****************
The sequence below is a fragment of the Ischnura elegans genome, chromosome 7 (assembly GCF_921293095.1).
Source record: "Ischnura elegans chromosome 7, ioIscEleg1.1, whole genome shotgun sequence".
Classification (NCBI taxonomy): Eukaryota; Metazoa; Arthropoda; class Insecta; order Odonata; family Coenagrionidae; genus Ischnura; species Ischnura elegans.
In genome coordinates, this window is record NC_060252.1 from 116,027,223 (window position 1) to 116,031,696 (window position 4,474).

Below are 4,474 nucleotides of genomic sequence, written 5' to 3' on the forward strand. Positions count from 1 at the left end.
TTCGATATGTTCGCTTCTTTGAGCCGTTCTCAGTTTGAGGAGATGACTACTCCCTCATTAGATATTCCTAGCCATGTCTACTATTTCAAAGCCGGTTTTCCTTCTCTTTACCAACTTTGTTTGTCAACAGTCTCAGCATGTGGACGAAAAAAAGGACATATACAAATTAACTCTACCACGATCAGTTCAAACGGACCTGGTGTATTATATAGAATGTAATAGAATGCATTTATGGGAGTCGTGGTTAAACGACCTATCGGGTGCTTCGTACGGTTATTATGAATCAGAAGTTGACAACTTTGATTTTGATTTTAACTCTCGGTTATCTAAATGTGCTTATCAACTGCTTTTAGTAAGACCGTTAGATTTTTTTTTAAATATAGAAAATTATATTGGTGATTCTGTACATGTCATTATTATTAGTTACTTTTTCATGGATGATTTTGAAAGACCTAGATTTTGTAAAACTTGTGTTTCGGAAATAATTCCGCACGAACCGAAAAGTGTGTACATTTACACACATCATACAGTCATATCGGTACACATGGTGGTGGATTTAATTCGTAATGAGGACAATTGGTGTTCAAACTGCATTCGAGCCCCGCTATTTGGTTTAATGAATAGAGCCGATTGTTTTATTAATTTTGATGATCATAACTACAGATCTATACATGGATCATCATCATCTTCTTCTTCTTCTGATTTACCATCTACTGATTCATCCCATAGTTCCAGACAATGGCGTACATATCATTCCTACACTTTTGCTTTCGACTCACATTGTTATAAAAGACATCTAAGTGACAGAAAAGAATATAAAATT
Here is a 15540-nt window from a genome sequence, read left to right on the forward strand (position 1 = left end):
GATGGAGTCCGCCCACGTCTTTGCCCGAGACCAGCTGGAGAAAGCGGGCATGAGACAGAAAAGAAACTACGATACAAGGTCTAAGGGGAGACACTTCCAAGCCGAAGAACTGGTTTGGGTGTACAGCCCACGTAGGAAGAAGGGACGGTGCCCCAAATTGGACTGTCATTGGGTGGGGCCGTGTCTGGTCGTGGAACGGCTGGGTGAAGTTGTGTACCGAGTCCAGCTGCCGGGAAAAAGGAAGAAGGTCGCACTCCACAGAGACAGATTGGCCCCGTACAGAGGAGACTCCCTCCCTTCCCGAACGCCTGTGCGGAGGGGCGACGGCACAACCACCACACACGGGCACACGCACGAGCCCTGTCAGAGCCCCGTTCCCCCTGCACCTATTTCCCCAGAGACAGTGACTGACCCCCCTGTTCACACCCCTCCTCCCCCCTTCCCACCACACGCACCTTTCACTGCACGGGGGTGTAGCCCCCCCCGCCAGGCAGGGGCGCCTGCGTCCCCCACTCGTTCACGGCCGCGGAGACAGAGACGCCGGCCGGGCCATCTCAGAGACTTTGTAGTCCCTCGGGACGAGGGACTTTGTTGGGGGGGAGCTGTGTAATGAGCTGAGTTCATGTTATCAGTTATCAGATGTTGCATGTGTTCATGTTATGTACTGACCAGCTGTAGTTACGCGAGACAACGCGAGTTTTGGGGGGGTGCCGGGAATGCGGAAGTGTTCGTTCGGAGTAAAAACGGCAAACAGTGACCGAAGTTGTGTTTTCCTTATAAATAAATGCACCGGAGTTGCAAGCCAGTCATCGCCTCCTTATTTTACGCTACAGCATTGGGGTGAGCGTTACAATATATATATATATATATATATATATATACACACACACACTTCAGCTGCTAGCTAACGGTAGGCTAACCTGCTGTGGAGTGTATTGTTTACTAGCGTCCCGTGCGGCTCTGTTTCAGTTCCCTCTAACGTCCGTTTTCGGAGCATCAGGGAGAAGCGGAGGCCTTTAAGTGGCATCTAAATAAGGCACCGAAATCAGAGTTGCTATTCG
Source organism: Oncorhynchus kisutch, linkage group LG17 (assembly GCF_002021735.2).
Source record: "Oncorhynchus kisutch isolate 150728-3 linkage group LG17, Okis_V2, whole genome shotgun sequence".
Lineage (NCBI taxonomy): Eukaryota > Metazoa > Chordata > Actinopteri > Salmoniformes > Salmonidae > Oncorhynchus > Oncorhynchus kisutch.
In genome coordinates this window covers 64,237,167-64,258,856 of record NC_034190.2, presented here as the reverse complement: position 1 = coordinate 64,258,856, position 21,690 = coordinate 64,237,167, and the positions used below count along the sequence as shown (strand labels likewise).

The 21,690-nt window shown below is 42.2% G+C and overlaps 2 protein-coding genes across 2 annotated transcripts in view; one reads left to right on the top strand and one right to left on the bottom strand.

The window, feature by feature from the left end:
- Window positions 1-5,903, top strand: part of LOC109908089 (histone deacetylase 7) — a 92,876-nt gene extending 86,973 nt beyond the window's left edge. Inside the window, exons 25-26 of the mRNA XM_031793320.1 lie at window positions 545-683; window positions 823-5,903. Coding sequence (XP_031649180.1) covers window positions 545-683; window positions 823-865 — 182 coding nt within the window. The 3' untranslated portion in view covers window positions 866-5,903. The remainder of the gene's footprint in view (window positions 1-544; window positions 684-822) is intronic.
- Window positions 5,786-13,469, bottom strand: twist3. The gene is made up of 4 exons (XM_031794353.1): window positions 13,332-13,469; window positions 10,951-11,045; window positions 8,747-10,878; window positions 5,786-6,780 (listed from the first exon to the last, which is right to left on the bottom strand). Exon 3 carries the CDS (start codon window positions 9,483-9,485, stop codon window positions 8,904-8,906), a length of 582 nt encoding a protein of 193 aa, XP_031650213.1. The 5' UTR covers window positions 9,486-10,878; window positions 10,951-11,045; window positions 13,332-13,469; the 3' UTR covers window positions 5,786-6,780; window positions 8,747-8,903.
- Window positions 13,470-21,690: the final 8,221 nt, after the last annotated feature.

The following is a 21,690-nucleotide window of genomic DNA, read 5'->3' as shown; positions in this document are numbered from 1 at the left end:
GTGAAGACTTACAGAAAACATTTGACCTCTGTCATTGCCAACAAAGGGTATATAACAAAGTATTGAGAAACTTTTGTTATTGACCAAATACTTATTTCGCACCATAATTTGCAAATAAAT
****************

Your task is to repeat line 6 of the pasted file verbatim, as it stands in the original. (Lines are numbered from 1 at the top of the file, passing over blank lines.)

TTCGATATGTTCGCTTCTTTGAGCCGTTCTCAGTTTGAGGAGATGACTACTCCCTCATTAGATATTCCTAGCCATGTCTACTATTTCAAAGCCGGTTTTCCTTCTCTTTACCAACTTTGTTTGTCAACAGTCTCAGCATGTGGACGAAAAAAAGGACATATACAAATTAACTCTACCACGATCAGTTCAAACGGACCTGGTGTATTATATAGAATGTAATAGAATGCATTTATGGGAGTCGTGGTTAAACGACCTATCGGGTGCTTCGTACGGTTATTATGAATCAGAAGTTGACAACTTTGATTTTGATTTTAACTCTCGGTTATCTAAATGTGCTTATCAACTGCTTTTAGTAAGACCGTTAGATTTTTTTTTAAATATAGAAAATTATATTGGTGATTCTGTACATGTCATTATTATTAGTTACTTTTTCATGGATGATTTTGAAAGACCTAGATTTTGTAAAACTTGTGTTTCGGAAATAATTCCGCACGAACCGAAAAGTGTGTACATTTACACACATCATACAGTCATATCGGTACACATGGTGGTGGATTTAATTCGTAATGAGGACAATTGGTGTTCAAACTGCATTCGAGCCCCGCTATTTGGTTTAATGAATAGAGCCGATTGTTTTATTAATTTTGATGATCATAACTACAGATCTATACATGGATCATCATCATCTTCTTCTTCTTCTGATTTACCATCTACTGATTCATCCCATAGTTCCAGACAATGGCGTACATATCATTCCTACACTTTTGCTTTCGACTCACATTGTTATAAAAGACATCTAAGTGACAGAAAAGAATATAAAATT